Paul was writing to his friends in Rome who were trying to make sense out of their own situation. They were in the process of being forced out of their previous religious communities because of their embrace of Jesus as the Christ. At the same time, the Empire of Rome was quick to lay the blame for anything from wildfires to volcanic eruptions at the feet of this “new” religious group. They asked the old Apostle, “Why does this hurt so much?”
Paul, being a scholar, uses a lot of very heavy theological language in an attempt to communicate that the Divine Nature is expressed in a familial relationship that is rooted in love. He goes on to remind his readers that love carries risk – that love can be painful. To be made in God’s image, he says, to be like God, or to be family to God, is to know the vulnerability and the suffering that love entails.
The Gospel reading – one of the most familiar stories in the Bible – gives us a story that shows how this looks in our lives. Jesus describes an authentic relationship with the Holy One by using the analogy of childbirth. Can you think of any better example of an event that is such a potent combination of pain, anxiety, fear, joy, hope, and love? Knowing God, Jesus says, is like being born. It is amazing, of course… but it can be messy, and there is often pain and tenderness. Those things happen whenever there is any kind of intimacy.
And so here we are on Trinity Sunday, trying to use our paltry vocabularies to try to consider what it means to participate in a relationship with the Divine.
We celebrate that you have always been connected with that One who birthed you and all that there is, and who has equipped you for a life of love, and hope, and relationship.
We rejoice in the fact that you have never drawn breath apart from that great Spirit – the ruah, or the pneuma – who is everywhere and always, thereby binding you not only to those you recognize and even love, but to the whole family of creation at every place and all times.
And we exult in the eternal presence of Jesus who showed us what it means to participate in the Divine Intent one day at a time, one step after another, to the end that we and others would recognize the significance and glory of the love that can never die.
So, yeah – it’s a holiday weekend. Have a hot dog or two. Give a hug. Enjoy a cold beverage with people you love. You were made for relationship and for joy.
And this particular holiday is Memorial Day – so pause and reflect, giving thanks for what you’ve received undeservedly, and for that from which you’ve been spared. Take in the measure of this day from your own vantage point of time and space and resolve, perhaps, to live and act in such a way that honors the pain and loss and sacrifice of others.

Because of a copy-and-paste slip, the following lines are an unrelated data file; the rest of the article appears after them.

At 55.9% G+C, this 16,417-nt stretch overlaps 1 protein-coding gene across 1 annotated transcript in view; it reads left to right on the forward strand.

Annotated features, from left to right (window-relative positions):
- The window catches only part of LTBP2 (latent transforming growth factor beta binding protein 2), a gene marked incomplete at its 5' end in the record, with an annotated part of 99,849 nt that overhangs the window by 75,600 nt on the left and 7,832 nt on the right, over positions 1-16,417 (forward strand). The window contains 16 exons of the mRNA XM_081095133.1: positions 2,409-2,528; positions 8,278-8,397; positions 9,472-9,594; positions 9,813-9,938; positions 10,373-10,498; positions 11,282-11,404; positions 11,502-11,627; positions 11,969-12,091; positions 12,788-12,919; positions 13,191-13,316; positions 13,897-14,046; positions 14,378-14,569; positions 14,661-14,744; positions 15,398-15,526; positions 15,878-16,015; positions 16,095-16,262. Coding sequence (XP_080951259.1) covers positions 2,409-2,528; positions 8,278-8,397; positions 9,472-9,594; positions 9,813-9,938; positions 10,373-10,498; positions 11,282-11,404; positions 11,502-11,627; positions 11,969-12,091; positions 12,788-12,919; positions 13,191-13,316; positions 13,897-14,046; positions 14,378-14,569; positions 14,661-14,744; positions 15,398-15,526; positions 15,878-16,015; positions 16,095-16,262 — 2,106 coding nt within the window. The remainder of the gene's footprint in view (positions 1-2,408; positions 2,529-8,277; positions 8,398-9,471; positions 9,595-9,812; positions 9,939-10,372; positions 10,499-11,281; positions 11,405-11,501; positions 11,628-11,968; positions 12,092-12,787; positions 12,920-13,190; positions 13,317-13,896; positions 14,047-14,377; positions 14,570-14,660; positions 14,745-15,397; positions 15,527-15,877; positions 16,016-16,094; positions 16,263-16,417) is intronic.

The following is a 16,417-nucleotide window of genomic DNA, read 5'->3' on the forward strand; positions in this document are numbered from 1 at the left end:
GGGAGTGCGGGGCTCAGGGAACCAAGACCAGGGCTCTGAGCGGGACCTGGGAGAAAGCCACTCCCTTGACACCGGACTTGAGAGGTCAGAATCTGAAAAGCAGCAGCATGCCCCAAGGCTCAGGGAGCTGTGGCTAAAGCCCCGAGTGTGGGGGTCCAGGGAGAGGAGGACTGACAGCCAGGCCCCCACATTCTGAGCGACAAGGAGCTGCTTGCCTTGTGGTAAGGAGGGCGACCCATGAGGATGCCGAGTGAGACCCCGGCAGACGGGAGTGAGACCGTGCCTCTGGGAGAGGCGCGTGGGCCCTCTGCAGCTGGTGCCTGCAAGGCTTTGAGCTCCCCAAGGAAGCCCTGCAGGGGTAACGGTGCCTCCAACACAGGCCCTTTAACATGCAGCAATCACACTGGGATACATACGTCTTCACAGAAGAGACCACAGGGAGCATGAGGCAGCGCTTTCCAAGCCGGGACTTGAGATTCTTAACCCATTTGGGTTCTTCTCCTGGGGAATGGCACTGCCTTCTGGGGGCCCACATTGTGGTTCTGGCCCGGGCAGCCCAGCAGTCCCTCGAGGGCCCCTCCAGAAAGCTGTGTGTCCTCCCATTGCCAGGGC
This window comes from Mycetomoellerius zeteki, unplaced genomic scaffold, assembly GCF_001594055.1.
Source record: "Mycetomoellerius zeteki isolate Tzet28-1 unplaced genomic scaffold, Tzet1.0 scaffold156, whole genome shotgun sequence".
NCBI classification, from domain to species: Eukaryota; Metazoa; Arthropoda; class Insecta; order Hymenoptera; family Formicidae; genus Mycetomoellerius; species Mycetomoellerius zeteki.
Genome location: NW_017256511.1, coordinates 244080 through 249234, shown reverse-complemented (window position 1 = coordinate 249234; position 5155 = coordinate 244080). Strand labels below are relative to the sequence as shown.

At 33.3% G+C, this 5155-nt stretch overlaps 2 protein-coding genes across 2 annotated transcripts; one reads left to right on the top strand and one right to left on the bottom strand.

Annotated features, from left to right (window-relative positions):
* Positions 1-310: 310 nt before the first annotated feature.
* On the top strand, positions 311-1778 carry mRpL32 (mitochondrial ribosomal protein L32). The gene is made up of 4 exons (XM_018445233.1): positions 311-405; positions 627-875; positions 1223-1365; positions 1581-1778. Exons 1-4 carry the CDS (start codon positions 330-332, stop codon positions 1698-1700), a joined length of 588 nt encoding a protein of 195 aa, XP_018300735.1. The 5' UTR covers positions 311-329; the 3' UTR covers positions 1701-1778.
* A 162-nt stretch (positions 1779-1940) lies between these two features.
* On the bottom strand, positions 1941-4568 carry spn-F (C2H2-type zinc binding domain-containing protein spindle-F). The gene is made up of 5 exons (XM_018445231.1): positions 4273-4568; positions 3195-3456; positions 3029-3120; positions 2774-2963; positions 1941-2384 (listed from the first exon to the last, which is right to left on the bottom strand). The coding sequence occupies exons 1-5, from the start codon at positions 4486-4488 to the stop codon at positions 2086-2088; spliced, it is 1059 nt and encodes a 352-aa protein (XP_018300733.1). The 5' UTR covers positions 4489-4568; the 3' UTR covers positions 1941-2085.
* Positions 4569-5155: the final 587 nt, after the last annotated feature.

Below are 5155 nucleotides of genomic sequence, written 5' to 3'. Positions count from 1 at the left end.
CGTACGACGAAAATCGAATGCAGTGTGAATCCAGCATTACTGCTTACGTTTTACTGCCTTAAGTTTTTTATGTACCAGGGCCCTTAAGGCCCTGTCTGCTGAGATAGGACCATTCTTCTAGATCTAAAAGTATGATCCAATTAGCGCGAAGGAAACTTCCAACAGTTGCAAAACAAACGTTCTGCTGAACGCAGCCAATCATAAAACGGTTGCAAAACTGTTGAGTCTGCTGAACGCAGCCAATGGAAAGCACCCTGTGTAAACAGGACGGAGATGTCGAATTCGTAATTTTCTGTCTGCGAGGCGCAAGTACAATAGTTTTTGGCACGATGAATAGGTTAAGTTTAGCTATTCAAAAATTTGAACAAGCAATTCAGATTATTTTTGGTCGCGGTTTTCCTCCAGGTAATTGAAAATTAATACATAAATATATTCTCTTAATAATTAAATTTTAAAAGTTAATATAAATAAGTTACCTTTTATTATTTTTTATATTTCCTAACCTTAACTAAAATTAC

And it is, of course, Trinity Sunday. St. Augustine was a great African teacher of the early church, and he preached a sermon in which he famously taught, “Si comprehendus, non est Deus” (if you can understand it, it’s not God). In saying this, I don’t believe that Augustine did, and nor do I wish to engage in what one of my professors would have termed “a premature appeal to mystery”. Rather, I think that the old cleric is saying that the Divine is best apprehended, or recognized, rather than comprehended or explained.
Maybe this will help: today is the 39th anniversary of my marriage to Sharon. That union has produced a host of realities in this world, some of which are beautiful and others are more mundane. There is nothing more lovely to have come from that marriage, however, than our daughter Ariel. No one has spent more time with Sharon and me than our daughter. She knows us. But she does not and cannot know or comprehend all that is between her mother and me. Yet even in her inability to comprehend, she can be thankful and grateful (or irritated and bitter, I suppose). She can apprehend our marriage. But she cannot fully comprehend it.
You are made from Love. You are made for Love. The notion of the Trinity is an attempt to apprehend that truth that none of us – even God – is ever alone. And this theology of the Trinity is one that is meant to be shared and lived. You are not supposed to traipse into church on Sunday and suffer through an experience of trying to figure out the theology as if it were an algebraic proof to be solved and then find yourself released into an alternative, better reality where you are able to play a game of cornhole and share a meal with friends. No… we come to worship in order to be reminded of the fact that the fabric of the universe is relationship. We hold that truth near and dear to us in this place, while we sit with the One who has made us, who has called us, and who fills us. The rest of our lives – our eating, drinking, reuniting, sacrificing, appreciating, laughing, crying, and loving lives… they are the opportunity for us to practice who we have been made to be in the context of love and relationships, with all their complexity. Thanks be to God, the source of all that has been, is, and ever will be. Amen.